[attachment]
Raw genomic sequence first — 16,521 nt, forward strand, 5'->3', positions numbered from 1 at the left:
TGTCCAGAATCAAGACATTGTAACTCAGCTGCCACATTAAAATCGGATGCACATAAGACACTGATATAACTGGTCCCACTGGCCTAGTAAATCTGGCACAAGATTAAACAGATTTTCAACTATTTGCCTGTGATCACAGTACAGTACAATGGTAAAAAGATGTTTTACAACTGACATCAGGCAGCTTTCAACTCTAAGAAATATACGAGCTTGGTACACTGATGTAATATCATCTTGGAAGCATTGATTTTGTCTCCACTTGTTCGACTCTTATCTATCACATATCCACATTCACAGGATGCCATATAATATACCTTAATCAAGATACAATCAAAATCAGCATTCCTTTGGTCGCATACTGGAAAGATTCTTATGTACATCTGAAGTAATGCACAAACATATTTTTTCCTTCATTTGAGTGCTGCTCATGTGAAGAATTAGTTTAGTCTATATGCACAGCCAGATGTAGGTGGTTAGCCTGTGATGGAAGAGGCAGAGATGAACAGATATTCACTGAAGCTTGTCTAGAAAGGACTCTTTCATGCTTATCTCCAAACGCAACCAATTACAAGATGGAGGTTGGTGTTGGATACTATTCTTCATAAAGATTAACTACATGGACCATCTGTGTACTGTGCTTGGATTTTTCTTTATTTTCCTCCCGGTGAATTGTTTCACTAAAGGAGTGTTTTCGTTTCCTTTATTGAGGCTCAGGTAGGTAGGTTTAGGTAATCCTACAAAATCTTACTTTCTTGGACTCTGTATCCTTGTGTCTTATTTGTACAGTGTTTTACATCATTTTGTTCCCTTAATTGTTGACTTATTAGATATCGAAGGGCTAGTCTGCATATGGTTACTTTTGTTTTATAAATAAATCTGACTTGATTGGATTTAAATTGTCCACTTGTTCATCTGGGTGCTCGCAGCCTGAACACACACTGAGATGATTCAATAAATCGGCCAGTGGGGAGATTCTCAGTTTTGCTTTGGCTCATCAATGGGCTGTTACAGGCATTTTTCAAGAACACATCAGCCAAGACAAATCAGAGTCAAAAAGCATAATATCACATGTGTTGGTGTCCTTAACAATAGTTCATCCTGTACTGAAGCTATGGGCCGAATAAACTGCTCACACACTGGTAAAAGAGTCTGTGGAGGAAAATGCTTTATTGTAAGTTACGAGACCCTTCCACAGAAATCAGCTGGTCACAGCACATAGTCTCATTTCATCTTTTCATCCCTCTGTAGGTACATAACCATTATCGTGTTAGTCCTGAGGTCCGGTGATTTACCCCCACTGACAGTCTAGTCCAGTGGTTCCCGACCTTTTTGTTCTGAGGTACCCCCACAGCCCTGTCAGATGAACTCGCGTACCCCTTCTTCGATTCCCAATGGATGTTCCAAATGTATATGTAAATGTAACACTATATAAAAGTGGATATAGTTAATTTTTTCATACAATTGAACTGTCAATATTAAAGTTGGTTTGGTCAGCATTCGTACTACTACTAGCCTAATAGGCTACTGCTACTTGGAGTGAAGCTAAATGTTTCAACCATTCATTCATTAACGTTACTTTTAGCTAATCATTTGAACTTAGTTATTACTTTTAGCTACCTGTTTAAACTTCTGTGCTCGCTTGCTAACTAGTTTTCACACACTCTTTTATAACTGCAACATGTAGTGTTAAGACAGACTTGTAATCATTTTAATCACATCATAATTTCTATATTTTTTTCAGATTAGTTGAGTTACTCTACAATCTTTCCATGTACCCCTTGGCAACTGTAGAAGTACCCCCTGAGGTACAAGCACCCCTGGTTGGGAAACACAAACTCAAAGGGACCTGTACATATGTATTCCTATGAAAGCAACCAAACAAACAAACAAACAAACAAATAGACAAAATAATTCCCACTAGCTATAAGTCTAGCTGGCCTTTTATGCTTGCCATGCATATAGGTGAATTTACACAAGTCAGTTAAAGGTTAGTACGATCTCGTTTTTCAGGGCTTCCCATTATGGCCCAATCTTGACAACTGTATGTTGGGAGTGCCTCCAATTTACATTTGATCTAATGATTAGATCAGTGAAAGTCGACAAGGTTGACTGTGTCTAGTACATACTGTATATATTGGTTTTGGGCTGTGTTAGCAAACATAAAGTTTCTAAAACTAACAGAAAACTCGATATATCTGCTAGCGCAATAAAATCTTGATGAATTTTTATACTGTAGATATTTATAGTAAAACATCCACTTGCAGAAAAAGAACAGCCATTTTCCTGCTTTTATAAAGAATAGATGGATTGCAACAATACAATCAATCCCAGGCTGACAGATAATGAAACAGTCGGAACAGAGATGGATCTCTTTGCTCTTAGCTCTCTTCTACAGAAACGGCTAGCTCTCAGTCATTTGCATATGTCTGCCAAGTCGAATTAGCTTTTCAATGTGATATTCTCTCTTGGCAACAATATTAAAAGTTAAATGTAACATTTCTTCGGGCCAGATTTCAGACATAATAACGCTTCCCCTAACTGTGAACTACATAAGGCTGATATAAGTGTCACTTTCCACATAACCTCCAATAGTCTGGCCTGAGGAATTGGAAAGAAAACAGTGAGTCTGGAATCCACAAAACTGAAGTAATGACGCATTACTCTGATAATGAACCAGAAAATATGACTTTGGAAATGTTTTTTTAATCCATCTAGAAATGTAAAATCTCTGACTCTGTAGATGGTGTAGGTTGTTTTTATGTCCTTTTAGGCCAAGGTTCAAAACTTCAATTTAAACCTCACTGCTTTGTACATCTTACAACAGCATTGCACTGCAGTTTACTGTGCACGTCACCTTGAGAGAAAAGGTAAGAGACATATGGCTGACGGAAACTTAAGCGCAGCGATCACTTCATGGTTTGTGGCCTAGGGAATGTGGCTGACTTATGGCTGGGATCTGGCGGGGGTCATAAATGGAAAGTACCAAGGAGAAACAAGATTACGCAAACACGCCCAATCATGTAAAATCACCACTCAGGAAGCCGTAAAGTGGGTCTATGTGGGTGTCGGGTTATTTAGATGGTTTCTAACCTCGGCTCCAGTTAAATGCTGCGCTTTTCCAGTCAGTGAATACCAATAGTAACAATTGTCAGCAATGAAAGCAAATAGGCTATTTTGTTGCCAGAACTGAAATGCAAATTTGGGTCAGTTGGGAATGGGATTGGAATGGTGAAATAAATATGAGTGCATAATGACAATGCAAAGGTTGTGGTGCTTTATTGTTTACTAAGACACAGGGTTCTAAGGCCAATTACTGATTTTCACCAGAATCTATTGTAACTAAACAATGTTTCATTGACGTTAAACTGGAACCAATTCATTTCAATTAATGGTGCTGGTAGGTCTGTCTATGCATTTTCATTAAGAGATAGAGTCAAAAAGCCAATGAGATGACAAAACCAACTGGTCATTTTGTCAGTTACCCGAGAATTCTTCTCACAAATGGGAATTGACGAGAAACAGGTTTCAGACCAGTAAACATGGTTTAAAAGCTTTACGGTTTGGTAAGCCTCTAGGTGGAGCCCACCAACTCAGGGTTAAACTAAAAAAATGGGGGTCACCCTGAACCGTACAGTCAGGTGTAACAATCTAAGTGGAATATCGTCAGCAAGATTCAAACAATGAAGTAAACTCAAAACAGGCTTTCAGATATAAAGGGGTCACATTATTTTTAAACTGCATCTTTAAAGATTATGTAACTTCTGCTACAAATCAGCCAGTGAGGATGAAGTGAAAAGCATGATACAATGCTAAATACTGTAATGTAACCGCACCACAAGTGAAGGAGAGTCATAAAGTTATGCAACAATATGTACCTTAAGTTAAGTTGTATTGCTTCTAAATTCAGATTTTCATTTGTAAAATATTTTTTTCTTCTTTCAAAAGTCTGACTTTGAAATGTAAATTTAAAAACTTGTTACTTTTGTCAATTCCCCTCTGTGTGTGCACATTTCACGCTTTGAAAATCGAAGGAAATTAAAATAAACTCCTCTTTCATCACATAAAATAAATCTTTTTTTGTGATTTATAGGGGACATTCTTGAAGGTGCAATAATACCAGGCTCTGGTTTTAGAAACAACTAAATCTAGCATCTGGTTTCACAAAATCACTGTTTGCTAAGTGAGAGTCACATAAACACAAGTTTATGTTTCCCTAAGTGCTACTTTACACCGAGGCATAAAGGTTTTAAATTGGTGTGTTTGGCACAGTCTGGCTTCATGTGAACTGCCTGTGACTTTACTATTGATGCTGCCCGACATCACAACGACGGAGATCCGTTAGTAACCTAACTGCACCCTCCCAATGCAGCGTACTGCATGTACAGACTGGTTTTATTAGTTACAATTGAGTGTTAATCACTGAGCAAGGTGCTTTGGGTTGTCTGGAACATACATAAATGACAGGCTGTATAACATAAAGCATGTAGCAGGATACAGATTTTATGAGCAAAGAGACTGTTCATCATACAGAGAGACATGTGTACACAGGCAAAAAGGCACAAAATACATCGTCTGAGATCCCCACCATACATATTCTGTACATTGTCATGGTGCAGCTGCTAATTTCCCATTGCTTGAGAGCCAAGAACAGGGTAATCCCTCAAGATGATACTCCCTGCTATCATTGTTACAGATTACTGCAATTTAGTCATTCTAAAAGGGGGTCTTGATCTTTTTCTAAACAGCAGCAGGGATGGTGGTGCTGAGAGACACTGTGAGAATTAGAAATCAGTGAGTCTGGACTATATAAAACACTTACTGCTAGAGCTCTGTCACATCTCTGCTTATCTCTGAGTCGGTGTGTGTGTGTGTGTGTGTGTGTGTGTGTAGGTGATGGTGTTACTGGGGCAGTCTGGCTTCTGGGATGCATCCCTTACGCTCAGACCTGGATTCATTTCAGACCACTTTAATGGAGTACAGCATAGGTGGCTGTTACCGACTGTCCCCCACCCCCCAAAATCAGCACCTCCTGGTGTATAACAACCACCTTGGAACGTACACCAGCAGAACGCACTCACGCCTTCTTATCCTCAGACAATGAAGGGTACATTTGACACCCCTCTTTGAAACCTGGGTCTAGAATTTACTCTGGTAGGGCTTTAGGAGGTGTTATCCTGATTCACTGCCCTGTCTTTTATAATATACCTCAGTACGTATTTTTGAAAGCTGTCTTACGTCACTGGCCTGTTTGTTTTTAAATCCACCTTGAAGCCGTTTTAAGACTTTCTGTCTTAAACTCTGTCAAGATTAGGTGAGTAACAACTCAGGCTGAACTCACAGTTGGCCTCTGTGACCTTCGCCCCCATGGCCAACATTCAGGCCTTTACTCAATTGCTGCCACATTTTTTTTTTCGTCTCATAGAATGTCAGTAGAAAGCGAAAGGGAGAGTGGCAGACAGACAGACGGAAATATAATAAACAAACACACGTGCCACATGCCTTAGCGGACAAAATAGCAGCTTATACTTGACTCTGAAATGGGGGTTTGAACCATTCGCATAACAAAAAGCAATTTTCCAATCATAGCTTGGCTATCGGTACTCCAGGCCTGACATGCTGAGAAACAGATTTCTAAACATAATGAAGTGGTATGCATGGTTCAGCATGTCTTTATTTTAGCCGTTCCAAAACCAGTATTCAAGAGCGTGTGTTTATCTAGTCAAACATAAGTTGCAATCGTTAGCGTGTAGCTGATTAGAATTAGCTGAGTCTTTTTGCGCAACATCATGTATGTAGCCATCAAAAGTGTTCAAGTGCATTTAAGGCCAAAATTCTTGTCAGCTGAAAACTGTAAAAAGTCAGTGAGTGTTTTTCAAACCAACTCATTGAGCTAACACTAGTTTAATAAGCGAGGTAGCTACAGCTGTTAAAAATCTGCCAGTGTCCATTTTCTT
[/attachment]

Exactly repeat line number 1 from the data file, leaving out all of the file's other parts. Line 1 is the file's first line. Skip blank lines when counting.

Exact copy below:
Raw genomic sequence first — 16,521 nt, forward strand, 5'->3', positions numbered from 1 at the left: